Adding Cell Network to a Helicopter can help you find People

Mobile devices are the electronic device people carry more than anything else, but when you have no cel coverage your device is only as good as the stuff you have downloaded that doesn’t require a data connection.

Someone asked the question what if you could be a Cell Network in a helicopter?  You can’t provide cell coverage, but you can find people who are lost.  Range Networks posts on this idea in Iceland.

That is what you get with coast guard helicopters flying about with an OpenBTS-based solution on board, scouring the Icelandic highlands for (extremely) lost souls during large-scale search & rescue missions.

Rögg of Reykjavik, led by technical director Baldvin Hansson, has created a complete system using OpenBTS and Range's SDR1 for a helicopter-mounted network which can pick up cell phone signals up to 35 km away, map them on iPad tablets, and lead the crew to swoop in and rescue someone while the up to 500-person search party is still pulling on its boots. They call it Norris for short, the Norris Positioning System officially. (But nothing to do with GPS - they use the timing advance value from the GSM connection to map the location.)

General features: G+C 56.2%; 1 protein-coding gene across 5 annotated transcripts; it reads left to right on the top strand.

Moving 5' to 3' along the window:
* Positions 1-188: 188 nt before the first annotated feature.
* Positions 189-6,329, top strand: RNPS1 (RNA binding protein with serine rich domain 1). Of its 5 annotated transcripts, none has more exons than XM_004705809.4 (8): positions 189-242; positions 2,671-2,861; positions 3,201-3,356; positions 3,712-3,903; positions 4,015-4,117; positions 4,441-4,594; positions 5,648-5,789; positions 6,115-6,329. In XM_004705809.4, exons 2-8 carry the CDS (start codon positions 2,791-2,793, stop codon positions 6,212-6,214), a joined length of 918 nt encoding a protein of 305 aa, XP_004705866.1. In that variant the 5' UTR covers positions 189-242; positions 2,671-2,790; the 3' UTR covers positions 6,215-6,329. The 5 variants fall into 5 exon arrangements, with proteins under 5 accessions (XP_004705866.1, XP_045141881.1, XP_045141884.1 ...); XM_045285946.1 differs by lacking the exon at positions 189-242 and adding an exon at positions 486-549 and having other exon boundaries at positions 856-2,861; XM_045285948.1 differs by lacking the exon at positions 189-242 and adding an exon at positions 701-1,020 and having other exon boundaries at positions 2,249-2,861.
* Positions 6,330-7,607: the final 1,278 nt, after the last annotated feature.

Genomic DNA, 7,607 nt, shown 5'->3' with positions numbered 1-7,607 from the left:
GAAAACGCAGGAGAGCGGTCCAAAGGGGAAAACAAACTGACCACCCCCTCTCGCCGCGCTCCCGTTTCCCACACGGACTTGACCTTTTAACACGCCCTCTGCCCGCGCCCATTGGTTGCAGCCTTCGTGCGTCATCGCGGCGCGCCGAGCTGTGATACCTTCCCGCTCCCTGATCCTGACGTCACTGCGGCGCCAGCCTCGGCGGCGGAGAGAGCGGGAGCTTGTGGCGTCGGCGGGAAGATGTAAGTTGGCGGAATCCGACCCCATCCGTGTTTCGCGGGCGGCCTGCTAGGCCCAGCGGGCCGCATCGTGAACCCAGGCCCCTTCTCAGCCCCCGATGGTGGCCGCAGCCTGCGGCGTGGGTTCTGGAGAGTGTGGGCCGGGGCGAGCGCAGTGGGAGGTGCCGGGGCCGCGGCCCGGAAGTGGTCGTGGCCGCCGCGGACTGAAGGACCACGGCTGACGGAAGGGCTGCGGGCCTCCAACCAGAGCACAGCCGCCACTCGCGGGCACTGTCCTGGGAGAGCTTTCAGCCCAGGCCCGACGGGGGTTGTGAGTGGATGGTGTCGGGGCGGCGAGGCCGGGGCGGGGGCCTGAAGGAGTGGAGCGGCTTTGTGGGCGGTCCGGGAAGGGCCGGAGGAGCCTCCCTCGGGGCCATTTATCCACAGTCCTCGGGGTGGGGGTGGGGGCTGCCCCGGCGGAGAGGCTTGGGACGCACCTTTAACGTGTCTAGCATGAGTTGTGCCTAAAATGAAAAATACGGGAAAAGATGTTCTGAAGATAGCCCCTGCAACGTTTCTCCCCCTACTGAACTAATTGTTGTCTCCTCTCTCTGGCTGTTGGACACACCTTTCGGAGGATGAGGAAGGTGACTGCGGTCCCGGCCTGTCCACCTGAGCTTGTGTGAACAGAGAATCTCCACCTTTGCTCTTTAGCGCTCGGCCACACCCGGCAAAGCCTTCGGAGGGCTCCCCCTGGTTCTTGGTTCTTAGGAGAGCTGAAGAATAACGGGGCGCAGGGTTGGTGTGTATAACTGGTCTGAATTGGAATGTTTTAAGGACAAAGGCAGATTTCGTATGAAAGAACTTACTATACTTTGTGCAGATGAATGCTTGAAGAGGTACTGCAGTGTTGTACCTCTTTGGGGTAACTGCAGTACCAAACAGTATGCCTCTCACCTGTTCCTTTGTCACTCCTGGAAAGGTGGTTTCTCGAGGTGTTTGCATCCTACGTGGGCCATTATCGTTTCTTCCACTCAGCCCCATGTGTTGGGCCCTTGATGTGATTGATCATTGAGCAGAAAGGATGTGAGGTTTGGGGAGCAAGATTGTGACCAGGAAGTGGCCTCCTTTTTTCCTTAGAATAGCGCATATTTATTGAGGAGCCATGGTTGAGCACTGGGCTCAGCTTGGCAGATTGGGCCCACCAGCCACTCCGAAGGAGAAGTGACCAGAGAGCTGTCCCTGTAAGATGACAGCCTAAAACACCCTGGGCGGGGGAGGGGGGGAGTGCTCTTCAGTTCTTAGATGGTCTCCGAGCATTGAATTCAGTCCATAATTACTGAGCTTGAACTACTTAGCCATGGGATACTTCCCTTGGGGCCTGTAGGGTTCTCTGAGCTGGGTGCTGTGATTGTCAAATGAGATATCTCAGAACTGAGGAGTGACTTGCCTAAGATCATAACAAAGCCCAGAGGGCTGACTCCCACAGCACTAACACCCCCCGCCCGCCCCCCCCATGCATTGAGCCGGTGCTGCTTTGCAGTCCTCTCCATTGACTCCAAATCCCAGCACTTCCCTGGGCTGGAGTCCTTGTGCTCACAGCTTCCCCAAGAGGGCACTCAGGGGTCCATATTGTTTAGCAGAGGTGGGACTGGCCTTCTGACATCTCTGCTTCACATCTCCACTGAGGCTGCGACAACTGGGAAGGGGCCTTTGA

It's not just faster, it's better -- they used to fly around and...look! Any rain, snow or fog usually meant nothing to see, so they would ground the Super Puma helicopter and send everybody slogging. Now they have a tool which makes a fast rescue under even inclement conditions possible.

Wired posts on how an OpenBTS cel network can be a small fraction of a proprietary solution.

Range has already brought GSM service–the same type of network that carries voice calls and text messages elsewhere in the world–to Macquarie Island, a small island just outside the Antarctic Circle. This is preferable to walkie talkies or Wi-Fi because it provides wider coverage while using less energy. And although the network has a satellite uplink to connect it with the rest of the world, it doesn’t depend on satellites for local communications, which is essential to the safety of field researchers.

GSM networks like the one on the island usually cost about a million dollars to build, says Range Networks CEO Ed Kozel. But Range is able to bring the technology to Antarctica for just a few thousand dollars using an open source platform called OpenBTS, short for Open Base Transceiver Station. All you need to run a GSM network with OpenBTS is radio software and an off-the-shelf Linux server. “The legacy infrastructures are why most operators are so expensive to run, but we took a clean slate approach,” Kozel explains.